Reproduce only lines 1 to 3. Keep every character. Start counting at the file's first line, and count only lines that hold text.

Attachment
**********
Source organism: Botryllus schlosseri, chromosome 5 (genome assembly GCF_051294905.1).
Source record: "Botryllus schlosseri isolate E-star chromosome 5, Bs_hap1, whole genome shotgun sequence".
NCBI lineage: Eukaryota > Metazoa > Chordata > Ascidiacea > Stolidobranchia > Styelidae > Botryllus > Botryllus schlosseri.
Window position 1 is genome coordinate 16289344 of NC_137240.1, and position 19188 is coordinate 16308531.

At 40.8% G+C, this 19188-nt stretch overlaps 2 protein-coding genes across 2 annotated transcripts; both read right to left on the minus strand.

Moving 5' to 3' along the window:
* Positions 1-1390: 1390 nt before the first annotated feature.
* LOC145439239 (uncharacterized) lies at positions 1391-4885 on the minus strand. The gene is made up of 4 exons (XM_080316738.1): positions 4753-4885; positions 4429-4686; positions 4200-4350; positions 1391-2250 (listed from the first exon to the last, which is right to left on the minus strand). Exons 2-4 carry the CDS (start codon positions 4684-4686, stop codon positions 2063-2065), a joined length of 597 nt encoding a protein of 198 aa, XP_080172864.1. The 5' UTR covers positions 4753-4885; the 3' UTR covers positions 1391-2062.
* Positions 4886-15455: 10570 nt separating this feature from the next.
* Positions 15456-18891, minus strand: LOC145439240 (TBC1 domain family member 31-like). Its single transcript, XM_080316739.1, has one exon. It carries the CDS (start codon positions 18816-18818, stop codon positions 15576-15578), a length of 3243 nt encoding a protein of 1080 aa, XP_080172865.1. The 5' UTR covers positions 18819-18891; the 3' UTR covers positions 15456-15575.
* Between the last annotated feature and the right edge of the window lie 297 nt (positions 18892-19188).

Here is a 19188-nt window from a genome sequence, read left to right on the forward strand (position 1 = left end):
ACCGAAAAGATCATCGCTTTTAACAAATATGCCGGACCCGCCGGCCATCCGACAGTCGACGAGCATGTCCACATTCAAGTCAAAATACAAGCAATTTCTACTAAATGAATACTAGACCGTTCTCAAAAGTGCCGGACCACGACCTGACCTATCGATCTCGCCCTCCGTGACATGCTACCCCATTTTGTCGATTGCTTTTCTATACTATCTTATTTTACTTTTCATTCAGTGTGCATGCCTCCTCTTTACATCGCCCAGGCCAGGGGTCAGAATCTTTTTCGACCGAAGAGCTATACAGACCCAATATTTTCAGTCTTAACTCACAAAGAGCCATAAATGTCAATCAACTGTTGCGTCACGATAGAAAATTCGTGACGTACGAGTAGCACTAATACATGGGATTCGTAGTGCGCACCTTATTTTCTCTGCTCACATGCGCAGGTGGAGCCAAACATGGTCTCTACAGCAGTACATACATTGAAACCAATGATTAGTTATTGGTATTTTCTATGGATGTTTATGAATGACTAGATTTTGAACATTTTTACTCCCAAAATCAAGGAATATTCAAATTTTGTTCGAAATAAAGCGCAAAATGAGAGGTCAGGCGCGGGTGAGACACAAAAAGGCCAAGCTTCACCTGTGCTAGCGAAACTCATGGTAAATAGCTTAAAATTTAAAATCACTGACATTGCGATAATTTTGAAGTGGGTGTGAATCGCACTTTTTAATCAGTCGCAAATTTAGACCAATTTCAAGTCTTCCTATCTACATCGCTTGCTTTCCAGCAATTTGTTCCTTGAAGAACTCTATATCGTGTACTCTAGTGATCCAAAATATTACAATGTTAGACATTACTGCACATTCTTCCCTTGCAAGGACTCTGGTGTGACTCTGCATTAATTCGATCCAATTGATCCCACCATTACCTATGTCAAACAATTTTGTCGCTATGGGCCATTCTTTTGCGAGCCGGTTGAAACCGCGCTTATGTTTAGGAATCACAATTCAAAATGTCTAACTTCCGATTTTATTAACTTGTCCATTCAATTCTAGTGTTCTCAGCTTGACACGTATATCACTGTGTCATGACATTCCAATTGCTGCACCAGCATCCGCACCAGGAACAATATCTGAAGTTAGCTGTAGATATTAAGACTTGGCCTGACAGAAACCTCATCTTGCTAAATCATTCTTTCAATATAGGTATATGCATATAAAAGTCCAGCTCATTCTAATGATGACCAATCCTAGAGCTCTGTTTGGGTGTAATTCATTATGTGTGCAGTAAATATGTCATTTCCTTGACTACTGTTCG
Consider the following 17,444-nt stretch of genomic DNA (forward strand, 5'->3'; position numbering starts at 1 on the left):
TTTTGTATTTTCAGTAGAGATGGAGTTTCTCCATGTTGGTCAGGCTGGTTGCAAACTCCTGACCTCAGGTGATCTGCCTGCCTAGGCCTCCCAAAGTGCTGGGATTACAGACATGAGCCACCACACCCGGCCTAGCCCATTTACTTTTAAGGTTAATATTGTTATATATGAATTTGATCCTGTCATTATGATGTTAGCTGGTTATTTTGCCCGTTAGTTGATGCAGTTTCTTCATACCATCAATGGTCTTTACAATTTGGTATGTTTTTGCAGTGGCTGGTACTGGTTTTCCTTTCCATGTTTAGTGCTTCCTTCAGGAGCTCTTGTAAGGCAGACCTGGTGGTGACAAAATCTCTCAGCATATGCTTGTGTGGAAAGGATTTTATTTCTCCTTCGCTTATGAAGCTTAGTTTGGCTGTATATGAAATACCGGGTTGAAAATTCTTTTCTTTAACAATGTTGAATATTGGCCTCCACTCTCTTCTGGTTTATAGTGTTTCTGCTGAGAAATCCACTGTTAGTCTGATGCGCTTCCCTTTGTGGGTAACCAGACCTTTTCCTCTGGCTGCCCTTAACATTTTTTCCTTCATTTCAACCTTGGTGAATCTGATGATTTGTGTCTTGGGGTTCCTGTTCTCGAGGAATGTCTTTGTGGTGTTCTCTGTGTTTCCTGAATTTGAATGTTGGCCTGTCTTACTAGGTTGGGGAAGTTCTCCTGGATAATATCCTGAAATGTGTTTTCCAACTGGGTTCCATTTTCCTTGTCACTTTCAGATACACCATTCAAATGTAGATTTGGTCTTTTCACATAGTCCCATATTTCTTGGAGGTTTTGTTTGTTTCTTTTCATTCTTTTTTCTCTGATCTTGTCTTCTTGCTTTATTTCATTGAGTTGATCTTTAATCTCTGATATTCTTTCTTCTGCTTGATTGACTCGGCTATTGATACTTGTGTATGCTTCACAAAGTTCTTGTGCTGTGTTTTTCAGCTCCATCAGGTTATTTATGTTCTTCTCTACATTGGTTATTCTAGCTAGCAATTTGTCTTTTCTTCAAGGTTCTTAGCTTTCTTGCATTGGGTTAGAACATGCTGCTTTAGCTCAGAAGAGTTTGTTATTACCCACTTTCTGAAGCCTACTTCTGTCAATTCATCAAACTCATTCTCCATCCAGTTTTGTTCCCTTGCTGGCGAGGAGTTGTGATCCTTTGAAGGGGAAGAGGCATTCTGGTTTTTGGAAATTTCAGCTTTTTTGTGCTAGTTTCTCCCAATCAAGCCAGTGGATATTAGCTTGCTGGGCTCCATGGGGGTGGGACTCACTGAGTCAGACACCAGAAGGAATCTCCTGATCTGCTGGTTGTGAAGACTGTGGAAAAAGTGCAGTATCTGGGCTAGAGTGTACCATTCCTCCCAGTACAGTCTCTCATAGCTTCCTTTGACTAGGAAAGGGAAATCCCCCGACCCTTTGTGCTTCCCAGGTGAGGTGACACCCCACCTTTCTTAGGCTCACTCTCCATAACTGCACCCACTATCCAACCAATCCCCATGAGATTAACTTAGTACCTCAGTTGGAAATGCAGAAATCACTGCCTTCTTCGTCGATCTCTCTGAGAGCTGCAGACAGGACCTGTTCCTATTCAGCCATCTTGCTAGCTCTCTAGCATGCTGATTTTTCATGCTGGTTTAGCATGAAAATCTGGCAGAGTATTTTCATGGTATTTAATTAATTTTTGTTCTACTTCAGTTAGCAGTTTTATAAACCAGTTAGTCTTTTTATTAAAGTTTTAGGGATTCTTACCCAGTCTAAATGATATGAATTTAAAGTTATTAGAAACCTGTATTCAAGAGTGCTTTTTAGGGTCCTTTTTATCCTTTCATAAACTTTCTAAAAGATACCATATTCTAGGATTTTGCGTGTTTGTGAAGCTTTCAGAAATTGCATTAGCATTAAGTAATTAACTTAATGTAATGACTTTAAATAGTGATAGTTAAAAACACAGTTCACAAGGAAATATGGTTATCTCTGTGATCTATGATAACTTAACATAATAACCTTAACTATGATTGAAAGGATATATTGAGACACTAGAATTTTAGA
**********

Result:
Source organism: Botryllus schlosseri, chromosome 5 (genome assembly GCF_051294905.1).
Source record: "Botryllus schlosseri isolate E-star chromosome 5, Bs_hap1, whole genome shotgun sequence".
NCBI lineage: Eukaryota > Metazoa > Chordata > Ascidiacea > Stolidobranchia > Styelidae > Botryllus > Botryllus schlosseri.